Rarely when a seventeen-year-old kid seriously considers leaping out a top-floor window is it for the right reason, but you might agree with me on this one. See, unlike the image you probably have of said seventeen-year-old swan-diving to his death on the pavement below, I wasn’t jumping to take my life. I was jumping to save it. And if I was trying to save it, that means there musta been someone trying to take it. Fifteen someones, as a matter of fact. Three of whom were seconds away from succeeding if I didn’t do something very stupid, very soon.
As I sprinted toward the stained-glass window, my brain was stuck on one question: had the gunmen chased me up threeflights, or was it four? On any normal day, I’d say, “Eh, what difference does a floor make?” But on most days I hadn’t just been chased across the campus square, through the mailroom, out the back, and up into the St. Frederick Academy history department building. And certainly most days I wasn’t being shot at. On a day like today where I could hear the footsteps clamoring up the stairwell after me, yeah, that potential extra floor was an issue. In fact, it was the difference between smashing through a floor-to-ceiling glass window and hitting the concrete below at a velocity of 38.5 feet per second or 47.2 feet per second. I could thank Fournier’s Mathematical Principles, required reading for Physics 3—a class I wasn’t really taking— for that suddenly pertinent nugget of info.
If you were interested, I could have also told you that by jumping from that additional ten feet, the calcaneus bone would be the first to shatter on impact, likely followed by the talus and navicular an instant before my fibula splintered as it pressed up on the patella, all this thanks to Anatomy and Physiology, another class I wasn’t taking. But that’s another story. Well, no, actually, it is this story; it’s just that the fact a seventeen-year-old kid stuck on the scholarship/probation carousel has been surrep‐ titiously attending extra classes in order to then sell papers to trust fund kids is not relevant the way, say, deciding whether to propel oneself out a third (or possibly fourth) story window is.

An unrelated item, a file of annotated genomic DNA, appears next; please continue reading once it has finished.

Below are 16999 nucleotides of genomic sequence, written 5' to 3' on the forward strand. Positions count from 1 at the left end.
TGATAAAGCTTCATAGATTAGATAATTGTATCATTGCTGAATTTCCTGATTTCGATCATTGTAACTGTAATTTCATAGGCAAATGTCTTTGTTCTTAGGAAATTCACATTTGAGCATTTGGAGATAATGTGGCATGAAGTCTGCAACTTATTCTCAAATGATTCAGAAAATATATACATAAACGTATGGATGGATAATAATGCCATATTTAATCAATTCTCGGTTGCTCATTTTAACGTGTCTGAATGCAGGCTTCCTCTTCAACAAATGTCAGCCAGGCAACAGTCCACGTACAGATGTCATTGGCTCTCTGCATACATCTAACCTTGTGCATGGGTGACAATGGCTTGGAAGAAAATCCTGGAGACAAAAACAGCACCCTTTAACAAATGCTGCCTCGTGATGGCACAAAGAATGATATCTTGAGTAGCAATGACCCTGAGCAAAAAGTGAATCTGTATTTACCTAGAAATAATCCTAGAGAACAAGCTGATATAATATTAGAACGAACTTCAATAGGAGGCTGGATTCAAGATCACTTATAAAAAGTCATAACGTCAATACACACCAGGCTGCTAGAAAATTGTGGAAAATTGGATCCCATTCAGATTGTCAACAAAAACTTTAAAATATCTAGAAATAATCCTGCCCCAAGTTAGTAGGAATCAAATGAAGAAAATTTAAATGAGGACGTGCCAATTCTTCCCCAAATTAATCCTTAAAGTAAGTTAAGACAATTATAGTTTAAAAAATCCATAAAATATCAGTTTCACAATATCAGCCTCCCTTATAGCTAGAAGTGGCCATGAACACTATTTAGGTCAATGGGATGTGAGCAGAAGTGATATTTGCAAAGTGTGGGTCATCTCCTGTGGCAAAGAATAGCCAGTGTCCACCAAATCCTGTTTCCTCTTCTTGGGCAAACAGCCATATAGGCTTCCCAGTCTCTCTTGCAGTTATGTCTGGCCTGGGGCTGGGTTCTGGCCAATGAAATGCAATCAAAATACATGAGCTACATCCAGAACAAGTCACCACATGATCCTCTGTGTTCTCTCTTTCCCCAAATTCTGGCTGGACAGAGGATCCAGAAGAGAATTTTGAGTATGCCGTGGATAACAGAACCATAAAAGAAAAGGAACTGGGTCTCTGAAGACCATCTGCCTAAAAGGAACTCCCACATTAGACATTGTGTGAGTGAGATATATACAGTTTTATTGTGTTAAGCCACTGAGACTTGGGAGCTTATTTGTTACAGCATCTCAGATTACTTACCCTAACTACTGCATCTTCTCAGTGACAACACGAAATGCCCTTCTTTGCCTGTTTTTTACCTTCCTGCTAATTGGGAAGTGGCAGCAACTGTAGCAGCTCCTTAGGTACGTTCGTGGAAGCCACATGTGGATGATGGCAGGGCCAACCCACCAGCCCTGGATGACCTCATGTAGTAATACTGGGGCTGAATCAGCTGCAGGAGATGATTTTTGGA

The good news is, regardless of the 8.7-feet-per-second difference in velocity and the extra bones I was about to break, I had little choice. Because in seconds, all three of them would burst into this empty classroom and start, nay, continue shooting.
I used to roll my eyes whenever I’d hear people who, after all sorts of crappy things had happened to them, still said, “I wouldn’t have changed a thing” or, “It made me into who I am today.” As I sprinted around the desks and toward the window, I doubled-down on my metaphorical eye roll: people who say those things are either liars or are fooling themselves. After everything that had happened today, I would have changed a lot of things. Among them: I’d have told my mother to call in sick so I didn’t have to see her with a gun to her head. I’d have preferred not to have had to choke out a stranger. And I would have done something, anything, to keep Kira out of it all.
On a dead run, I closed my eyes and hurled myself through the sheet of glass. The instant the glass shattered, four distinct thoughts scrolled across my mind:
— Here I was jumping out a window in order to save my life when not two years ago I’d have probably welcomed a similar opportunity to end it.
— A quote from Samuel Johnson, courtesy of 18th Century Poets (this time, a class I was actually enrolled in): “When a man knows he is to be hanged in a fortnight, it concentrates his mind wonderfully.”
— Actually, the quote was the third thing, if we want to get picky. It popped into my mind in response to this prior realiza‐ tion: a very sudden, yet absolute certainty that it was in fact the fourth-floor window I had just leapt from.